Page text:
JavaScript concept with a cup of coffee and a laptop

JavaScript Constructors

If you come from a classical object-oriented language, then constructors are second nature to you. They are a recent phenomenon in JS. If you utilize something like TypeScript, which is a superset of JS, then you utilize constructors all the time. In vanilla JS, constructors are simply function objects. This might create a problem wherein a constructor might be called as a “regular” function. We do not want that now do we? 😉

So how to prevent this. First, let’s look at the problem…

// Constructor. Note the casing. This is accepted practice for constructor casing in JS
function MyConstructor() {
    console.log('This is my constructor that does some cool stuff!');
}
// Call constructor like a function
MyConstructor(); // outputs 'This is my constructor that does some cool stuff!' to the console.

You see the problem? This is not how you use a construction in classic object-oriented fashion. The construction is use to instantiate objects, not run directly. We can fix this with a bit of if logic…

function MyConstructor() {
    if(!(this instanceof MyConstructor)) {
        throw new Error('What are you doing? You are not supposed to call a constructor like a function!');
    }
    console.log('This is my constructor that does some cool stuff!');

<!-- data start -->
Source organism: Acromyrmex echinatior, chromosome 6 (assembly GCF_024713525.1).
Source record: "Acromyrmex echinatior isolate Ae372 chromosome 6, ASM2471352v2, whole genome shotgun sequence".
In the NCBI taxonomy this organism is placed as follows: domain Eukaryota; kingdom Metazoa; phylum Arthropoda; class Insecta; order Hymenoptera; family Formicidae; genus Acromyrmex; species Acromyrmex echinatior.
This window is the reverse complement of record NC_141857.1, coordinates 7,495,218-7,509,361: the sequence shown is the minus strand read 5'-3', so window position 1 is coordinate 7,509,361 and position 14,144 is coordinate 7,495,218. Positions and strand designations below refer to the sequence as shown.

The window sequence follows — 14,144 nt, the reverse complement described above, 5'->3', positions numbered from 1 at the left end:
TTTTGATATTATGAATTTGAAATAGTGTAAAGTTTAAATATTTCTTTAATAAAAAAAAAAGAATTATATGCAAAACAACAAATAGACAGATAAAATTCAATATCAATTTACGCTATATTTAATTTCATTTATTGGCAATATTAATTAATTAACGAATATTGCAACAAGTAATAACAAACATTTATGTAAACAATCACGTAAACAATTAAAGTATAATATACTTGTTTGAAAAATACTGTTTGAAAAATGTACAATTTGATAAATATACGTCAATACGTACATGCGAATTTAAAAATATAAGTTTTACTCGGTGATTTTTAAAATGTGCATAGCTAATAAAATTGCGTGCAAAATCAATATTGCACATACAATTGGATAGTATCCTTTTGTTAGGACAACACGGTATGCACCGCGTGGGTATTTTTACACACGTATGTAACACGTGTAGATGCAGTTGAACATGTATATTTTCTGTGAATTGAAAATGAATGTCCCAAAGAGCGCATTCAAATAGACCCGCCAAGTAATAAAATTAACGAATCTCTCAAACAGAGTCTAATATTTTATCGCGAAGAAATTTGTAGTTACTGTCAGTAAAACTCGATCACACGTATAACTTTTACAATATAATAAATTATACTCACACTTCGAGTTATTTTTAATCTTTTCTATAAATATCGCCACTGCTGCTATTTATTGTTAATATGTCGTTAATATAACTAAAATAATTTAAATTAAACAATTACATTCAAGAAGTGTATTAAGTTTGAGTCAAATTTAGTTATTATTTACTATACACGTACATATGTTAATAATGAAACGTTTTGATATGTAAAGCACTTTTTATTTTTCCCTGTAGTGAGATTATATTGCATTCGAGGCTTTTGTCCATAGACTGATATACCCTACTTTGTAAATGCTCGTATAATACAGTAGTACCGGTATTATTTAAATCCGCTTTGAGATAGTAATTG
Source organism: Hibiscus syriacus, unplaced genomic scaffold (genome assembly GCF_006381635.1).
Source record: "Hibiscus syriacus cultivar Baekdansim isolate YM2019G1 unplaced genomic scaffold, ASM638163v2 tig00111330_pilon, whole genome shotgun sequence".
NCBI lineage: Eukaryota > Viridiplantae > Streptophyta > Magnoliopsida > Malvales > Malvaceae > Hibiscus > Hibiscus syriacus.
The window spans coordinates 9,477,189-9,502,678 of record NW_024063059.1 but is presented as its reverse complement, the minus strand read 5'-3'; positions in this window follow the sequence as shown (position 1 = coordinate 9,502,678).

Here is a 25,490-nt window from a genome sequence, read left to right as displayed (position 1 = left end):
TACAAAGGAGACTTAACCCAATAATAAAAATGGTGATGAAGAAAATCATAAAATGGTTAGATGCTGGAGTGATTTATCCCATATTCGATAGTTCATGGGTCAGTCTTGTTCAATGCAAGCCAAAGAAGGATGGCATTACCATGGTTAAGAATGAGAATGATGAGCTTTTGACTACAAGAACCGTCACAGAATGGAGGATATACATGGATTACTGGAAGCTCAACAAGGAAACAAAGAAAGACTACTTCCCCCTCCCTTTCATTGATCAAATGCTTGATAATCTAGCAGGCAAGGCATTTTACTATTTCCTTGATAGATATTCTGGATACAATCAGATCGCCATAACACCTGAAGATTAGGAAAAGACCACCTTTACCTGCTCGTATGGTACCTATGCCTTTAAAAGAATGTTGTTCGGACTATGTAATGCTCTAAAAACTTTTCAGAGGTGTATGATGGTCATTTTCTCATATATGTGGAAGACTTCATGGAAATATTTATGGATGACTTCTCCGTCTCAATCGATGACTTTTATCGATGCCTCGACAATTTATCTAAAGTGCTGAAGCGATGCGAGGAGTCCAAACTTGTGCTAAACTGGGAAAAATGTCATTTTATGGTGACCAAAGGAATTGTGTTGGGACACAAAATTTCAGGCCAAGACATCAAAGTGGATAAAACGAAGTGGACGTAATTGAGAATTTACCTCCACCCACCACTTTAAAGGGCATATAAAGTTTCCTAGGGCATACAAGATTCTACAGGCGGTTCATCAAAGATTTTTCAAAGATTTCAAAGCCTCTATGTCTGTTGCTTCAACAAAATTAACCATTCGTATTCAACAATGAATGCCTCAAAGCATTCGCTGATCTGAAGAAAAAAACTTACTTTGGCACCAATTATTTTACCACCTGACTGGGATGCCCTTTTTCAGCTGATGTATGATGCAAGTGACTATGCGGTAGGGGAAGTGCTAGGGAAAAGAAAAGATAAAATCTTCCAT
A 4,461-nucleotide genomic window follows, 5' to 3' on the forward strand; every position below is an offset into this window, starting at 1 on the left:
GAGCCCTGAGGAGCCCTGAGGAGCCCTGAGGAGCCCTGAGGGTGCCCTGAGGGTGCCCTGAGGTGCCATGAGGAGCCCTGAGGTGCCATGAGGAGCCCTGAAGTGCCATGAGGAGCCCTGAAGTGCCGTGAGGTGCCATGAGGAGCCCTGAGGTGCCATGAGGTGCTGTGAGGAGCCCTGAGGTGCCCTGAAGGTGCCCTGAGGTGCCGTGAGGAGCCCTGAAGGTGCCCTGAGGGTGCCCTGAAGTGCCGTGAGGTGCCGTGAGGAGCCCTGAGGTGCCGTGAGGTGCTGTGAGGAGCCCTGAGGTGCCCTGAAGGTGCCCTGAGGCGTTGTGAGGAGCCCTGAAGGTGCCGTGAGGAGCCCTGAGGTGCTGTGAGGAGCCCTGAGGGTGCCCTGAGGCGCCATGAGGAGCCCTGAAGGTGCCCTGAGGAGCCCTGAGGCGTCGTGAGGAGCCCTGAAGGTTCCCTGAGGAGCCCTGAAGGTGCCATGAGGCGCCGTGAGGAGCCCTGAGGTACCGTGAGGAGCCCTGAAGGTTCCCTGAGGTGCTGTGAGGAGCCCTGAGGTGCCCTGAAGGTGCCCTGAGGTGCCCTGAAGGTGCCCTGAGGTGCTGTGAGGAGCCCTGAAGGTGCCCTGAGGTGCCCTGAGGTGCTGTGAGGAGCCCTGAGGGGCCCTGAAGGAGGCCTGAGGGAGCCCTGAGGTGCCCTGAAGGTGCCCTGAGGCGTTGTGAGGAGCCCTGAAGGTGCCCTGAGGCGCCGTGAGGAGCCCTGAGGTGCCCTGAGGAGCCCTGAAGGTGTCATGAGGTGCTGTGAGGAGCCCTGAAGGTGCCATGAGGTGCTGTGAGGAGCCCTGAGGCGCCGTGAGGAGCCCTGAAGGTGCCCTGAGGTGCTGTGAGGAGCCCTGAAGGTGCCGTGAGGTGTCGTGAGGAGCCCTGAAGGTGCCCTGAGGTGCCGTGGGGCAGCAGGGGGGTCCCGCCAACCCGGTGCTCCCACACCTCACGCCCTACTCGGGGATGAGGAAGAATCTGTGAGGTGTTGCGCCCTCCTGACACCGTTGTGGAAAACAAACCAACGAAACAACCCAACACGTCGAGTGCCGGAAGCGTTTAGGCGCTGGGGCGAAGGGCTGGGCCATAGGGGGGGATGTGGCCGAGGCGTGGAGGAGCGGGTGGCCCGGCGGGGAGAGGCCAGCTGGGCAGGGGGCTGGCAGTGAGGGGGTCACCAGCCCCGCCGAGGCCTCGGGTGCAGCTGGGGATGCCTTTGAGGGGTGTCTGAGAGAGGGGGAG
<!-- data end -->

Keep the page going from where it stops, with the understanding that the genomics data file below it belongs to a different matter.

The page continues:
}
// Call constructor like a function
MyConstructor(); // outputs 'What are you doing? You are not supposed to call a constructor like a function!' to the console.

The aforementioned code will throw an error and output the error message because we are attempting to call MyConstructor like a regular function and it is not an instance of MyConstructor. It IS MyConstructor. We would have to do something like…

function MyConstructor() {
    if(!(this instanceof MyConstructor)) {
        throw new Error('What are you doing? You are not supposed to call a constructor like a function!');
    }
    console.log('This is my constructor that does some cool stuff!');
}
// Create instance of MyConstructor
let myConstructorInstance = new MyConstructor(); // outputs 'What are you doing? You are not supposed to call a constructor like a function!' to the console.

Now the error will not be thrown and you can use the instance throughout your code. Granted, the constructor code doesn’t really do anything, but hopefully, you get the point. You can now call properties and methods that the constructor has from the instance. I hope you find this useful.

Happy Coding!

Clay Hess

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